Common Surveillance Mistakes to Avoid
Whether you’re a brand-new Private Investigator or you’ve had years of experience in the field, it always helps to know which common surveillance mistakes to avoid when on the job. There are certain legal limits even the most-seasons Private Investigator cannot cross, and to keep your license and business viable, you should try to steer clear of these tactics. A successful Private Investigator sticks to the rules and avoids getting caught acting outside their jurisdiction.
Breaking and Entering
There are federal and state laws that prevent Private Investigators from entering someone’s home to gather evidence. No matter what the case is, it’s best to let the police handle searches, since they can legally obtain a warrant when it is necessary. As a Private Investigator, your rights are limited. Getting caught picking a lock and going inside someone’s house results in a criminal charge.
Private Investigators must follow the rules, which include respecting the privacy of a subject. There are certain actions Private Investigators cannot take, like watching someone when they are within their house A person is allowed to stay in their home without being surveilled, and no one may search their property without the proper paperwork. Taking pictures or videos of someone inside their house is illegal and may cost you your job.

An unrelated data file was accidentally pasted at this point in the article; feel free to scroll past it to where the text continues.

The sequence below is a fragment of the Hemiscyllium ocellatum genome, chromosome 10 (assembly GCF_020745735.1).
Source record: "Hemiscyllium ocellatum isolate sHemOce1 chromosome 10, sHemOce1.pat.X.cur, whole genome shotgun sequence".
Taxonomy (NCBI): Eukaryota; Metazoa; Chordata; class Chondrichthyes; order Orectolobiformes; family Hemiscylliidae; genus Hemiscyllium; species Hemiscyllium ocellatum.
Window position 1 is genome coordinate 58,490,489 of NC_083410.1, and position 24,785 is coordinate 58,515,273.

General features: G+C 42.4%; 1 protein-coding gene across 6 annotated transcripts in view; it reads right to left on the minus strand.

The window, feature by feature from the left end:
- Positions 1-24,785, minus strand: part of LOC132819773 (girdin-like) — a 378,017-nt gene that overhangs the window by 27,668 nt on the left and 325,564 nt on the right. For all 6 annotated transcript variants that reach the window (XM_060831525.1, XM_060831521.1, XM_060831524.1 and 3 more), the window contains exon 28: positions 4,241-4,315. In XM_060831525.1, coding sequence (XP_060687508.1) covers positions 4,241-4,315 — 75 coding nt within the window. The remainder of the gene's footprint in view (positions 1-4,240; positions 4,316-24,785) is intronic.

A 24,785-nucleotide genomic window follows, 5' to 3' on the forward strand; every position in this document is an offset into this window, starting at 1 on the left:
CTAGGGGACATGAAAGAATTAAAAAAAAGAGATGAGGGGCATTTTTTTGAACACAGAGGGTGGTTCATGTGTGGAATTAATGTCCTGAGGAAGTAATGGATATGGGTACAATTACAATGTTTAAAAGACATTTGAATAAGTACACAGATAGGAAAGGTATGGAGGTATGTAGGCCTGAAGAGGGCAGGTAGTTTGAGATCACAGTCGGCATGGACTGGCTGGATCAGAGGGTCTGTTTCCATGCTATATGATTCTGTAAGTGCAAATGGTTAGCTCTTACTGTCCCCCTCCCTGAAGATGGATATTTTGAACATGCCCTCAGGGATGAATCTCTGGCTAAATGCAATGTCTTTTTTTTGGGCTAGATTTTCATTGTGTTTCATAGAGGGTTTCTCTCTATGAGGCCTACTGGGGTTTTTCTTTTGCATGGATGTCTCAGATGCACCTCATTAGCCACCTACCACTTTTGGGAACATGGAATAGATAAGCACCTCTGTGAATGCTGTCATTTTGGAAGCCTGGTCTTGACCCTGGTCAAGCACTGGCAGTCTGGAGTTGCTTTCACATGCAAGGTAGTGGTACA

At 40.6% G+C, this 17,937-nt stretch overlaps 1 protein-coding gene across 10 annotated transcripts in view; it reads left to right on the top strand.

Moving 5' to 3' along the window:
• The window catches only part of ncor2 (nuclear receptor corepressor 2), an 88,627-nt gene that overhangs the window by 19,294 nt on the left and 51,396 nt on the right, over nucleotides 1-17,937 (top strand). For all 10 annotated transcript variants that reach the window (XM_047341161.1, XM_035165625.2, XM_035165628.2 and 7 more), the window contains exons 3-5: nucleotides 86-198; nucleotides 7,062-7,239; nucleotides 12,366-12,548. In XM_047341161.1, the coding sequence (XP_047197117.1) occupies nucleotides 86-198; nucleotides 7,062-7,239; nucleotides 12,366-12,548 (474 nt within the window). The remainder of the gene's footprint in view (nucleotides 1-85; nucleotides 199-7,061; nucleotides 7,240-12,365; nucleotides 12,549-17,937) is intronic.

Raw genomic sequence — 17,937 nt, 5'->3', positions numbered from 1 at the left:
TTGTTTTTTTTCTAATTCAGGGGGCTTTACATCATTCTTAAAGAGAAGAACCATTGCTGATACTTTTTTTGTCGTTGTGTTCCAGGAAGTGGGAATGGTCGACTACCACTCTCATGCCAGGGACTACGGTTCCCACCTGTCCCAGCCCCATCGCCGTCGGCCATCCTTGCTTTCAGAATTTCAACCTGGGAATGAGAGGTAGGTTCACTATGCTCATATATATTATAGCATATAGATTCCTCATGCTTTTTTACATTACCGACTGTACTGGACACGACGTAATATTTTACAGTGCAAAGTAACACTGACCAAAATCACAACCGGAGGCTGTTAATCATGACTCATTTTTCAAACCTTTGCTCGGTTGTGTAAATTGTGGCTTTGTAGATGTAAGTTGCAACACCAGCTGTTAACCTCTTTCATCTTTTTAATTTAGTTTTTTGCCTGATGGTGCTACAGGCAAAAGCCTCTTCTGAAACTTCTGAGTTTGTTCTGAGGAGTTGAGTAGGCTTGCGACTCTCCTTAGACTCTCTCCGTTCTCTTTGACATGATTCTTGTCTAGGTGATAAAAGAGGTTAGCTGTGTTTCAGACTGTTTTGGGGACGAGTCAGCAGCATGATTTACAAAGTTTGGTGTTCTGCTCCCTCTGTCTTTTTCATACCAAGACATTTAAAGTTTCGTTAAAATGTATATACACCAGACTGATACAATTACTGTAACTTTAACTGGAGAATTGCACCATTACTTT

While TV shows often show Private Investigators “tailing” a suspect, in reality, apparent stalking is illegal. It might even be considered harassment and intimidation in a court of law, which may harm your reputation and career.
Gathering Information and Recording without Permission
Only a judge can grant permission to wiretap an individual, so any third-party apps or tactics are illegal, and it’s best not to risk using them. The court won’t accept any information obtained that way, anyway. It’s also against the law to record people without their permission. Even when a conversation is loud enough for any passerby to hear, you still don’t have the right to record it.
Always make sure you are well within your rights before you make your next move. It’s important to note that all states have different laws. Depending on where you are, you may be able to do more, but most of the factors mentioned above ring true across the country. If you’re not sure what is legal in your state, you can take a course that will help you understand where you should draw the limit.
Getting Licensed as a Private Investigator
Anyone interested in improving their skills as a Private Investigator should call the National Investigative Training Academy, Inc. (NITA) at 866-235-7918 or fill out our contact form. Our online program is geared towards adults looking to continue their education or start a new career with State-and Board-Approved pre-licensing classes. Call us today to get on your way to an exciting new career.